DC Showcase takes us to some of the wildest corners of the DC Universe


If you’ve always dreamed of exploring the DC Universe, then the new collection of DC Animated Shorts, DC Showcase: Constantine – The House of Mystery, will blow your mind. This disparate set of tales takes you across multiple time periods and genres, from the dystopian world of Kamandi: The Last Boy on Earth, to the candy-colored 1960s of blue beetleto the war mixture of Losersto the unimaginable horror offered by the brand new short film in the collection, Constantine – The House of Mystery.

“All of these shorts ended up inhabiting these different times and places in the DC Universe,” noted supervising producer Rick Morales. “The powers that be asked me if I’d be interested in doing some shorts. I said yes and started talking to writer Jim Krieg about it. He’s already had the idea to do that Constantine short, and it became clear very quickly that this would be the essential short.

Constantine – The House of Mystery picks up where the last appearance of the magician, in Justice League Dark: Apokolips War, left out, as John Constantine deals with the consequences of messing with reality.

“Krieg had the idea to tie together the universe of James Tucker’s animated film with what comes next,” says Morales. “I did not work on Apokolips War, but that’s one of the reasons I brought in Matt Peters to direct. He co-directed that movie, so it felt like he was the one who had to be involved.

“I had just finished working on Apokolips War, we thought we were done, and then Rick approached me and asked if I wanted to do Showcase shorts,” the director recalled. “One of them was John Constantine, which served as the epilogue to the film I just worked on.”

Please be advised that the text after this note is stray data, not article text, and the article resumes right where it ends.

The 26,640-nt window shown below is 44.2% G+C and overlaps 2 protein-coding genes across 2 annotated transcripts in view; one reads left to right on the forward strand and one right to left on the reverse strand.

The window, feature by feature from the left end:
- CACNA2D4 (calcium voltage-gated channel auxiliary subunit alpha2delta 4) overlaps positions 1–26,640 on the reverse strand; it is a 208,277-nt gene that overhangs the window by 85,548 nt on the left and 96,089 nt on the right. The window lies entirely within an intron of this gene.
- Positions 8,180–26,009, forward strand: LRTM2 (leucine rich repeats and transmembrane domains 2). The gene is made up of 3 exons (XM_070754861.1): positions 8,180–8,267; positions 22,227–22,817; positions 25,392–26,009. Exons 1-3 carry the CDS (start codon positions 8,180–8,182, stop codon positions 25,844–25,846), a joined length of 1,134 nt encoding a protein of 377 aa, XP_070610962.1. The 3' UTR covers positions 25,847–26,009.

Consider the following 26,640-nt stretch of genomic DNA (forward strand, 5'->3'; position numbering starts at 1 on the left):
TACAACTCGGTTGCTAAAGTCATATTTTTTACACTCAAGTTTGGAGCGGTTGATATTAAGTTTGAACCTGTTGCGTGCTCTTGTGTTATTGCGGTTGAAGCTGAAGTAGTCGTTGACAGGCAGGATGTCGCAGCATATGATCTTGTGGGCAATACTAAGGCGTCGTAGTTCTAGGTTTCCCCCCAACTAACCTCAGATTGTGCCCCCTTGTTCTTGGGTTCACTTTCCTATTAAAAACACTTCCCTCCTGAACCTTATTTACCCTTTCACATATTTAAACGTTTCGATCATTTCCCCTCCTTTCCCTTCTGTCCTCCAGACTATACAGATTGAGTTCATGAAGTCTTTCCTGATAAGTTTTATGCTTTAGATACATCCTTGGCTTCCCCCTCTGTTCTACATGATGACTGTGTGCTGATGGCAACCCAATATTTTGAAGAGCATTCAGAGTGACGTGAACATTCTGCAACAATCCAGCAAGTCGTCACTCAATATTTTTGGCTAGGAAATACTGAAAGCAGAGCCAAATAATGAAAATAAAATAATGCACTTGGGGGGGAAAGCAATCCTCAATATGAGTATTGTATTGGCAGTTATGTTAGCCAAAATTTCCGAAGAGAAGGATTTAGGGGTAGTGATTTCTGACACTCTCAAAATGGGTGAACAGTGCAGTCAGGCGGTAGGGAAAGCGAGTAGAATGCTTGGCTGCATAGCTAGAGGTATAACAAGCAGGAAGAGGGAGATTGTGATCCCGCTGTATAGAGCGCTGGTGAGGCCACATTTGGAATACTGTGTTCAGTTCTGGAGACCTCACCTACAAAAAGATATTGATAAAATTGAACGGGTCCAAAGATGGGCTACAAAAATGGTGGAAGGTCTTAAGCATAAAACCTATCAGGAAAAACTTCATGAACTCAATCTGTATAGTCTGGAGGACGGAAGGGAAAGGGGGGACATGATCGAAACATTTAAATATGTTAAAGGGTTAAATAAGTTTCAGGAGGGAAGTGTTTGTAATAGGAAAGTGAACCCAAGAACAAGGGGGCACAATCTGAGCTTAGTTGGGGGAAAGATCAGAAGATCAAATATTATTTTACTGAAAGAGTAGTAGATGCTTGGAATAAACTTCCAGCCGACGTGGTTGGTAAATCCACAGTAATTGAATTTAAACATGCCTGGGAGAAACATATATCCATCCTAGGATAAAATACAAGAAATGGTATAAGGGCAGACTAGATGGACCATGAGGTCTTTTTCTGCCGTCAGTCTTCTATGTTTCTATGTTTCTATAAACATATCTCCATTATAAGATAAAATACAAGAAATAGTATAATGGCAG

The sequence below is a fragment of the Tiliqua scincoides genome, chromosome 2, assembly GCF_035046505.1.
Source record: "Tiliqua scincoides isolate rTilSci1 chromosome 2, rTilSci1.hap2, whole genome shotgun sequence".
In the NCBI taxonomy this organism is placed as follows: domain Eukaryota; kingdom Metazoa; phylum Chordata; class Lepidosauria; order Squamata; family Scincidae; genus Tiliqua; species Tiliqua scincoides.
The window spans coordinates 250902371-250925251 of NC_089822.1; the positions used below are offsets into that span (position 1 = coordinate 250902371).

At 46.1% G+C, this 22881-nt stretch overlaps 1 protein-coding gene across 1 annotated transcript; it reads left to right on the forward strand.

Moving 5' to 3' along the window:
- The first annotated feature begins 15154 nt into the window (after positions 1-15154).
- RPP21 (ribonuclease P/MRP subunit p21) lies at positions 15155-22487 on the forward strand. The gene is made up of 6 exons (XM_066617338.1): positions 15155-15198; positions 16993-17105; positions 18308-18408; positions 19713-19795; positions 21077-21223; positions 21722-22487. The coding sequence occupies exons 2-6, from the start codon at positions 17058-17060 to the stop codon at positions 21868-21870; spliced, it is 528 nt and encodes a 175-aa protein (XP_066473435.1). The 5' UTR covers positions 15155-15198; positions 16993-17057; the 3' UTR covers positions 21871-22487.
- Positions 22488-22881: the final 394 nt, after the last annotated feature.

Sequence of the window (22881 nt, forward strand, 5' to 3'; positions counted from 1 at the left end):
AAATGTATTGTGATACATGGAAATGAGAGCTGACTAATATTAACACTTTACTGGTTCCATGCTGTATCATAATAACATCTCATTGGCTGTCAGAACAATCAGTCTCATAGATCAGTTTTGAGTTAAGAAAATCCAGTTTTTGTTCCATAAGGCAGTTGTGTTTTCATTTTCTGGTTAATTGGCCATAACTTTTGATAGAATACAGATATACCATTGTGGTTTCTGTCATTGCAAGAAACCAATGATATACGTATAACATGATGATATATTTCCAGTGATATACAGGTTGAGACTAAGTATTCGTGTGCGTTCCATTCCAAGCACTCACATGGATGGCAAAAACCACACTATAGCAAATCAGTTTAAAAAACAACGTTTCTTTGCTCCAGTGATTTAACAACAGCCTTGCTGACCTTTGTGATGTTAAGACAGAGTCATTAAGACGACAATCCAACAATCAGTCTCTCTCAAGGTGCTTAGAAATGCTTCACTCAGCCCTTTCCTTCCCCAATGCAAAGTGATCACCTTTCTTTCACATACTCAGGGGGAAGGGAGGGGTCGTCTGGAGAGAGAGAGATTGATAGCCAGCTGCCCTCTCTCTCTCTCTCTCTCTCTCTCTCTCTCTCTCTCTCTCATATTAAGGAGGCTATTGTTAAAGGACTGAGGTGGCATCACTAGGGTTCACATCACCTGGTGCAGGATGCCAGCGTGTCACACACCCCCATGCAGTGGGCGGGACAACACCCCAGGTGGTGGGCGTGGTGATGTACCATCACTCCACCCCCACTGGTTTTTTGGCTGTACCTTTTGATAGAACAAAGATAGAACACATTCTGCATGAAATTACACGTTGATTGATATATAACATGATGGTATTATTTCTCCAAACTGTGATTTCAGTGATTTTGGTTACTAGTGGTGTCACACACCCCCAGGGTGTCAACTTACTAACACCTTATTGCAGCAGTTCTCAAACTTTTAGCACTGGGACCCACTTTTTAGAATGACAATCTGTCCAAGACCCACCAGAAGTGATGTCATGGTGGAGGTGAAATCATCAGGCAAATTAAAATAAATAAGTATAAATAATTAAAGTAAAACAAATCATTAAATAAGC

It’s kind of a dark and twisted epilogue, as the titular House of Mystery throws everything it’s got at John in what feels like a modern take on a classic sci-fi/horror tale. As Morales says, “What interested me most about this move was that it felt a lot like a blurred area episode. It was a contained mystery that turned violent and bloody.

We won’t divulge the ending, of course, but the short film offers viewers a new understanding of what drives the enigmatic John Constantine.

“Constantine would never accept an award,” Peters says. “He could never accept being happy, and the House of Mystery punishes him for it. It’s a great character study. We had the opportunity to explore the dark side and add some humor to it.

Matt Peters also directed Kamandi: the last boy on earthwhich acts as a love letter to the original Jack Kirby series.

“We tried to take things straight from the comics for this one,” Morales recalled. “It took a lot of work because Kirby has a very particular way of breaking down anatomy, dealing with shapes and rendering backgrounds. I wanted to have all that freebie, right down to the color choices.

So the creative team immersed themselves in the character’s classic comics.

“When we started working on this movie, we brought in a bunch of old comics and showed them,” Peters explained. “The designers got to look at it and the storyboard artists got to look at it. I really got to study the comic itself.